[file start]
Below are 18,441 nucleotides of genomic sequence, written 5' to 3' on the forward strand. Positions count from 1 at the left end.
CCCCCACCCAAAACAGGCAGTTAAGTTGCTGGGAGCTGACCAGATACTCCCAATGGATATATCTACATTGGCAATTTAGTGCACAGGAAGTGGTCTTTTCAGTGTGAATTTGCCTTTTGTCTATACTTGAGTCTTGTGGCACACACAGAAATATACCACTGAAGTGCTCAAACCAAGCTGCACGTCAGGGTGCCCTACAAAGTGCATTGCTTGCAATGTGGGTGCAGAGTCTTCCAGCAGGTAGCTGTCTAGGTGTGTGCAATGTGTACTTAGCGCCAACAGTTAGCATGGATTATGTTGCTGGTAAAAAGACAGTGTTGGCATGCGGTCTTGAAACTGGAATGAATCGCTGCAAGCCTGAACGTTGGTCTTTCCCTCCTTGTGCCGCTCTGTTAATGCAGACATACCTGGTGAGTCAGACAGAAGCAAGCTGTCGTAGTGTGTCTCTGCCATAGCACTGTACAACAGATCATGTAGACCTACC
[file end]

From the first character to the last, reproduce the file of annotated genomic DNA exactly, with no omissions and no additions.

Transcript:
Below are 18,441 nucleotides of genomic sequence, written 5' to 3' on the forward strand. Positions count from 1 at the left end.
CCCCCACCCAAAACAGGCAGTTAAGTTGCTGGGAGCTGACCAGATACTCCCAATGGATATATCTACATTGGCAATTTAGTGCACAGGAAGTGGTCTTTTCAGTGTGAATTTGCCTTTTGTCTATACTTGAGTCTTGTGGCACACACAGAAATATACCACTGAAGTGCTCAAACCAAGCTGCACGTCAGGGTGCCCTACAAAGTGCATTGCTTGCAATGTGGGTGCAGAGTCTTCCAGCAGGTAGCTGTCTAGGTGTGTGCAATGTGTACTTAGCGCCAACAGTTAGCATGGATTATGTTGCTGGTAAAAAGACAGTGTTGGCATGCGGTCTTGAAACTGGAATGAATCGCTGCAAGCCTGAACGTTGGTCTTTCCCTCCTTGTGCCGCTCTGTTAATGCAGACATACCTGGTGAGTCAGACAGAAGCAAGCTGTCGTAGTGTGTCTCTGCCATAGCACTGTACAACAGATCATGTAGACCTACC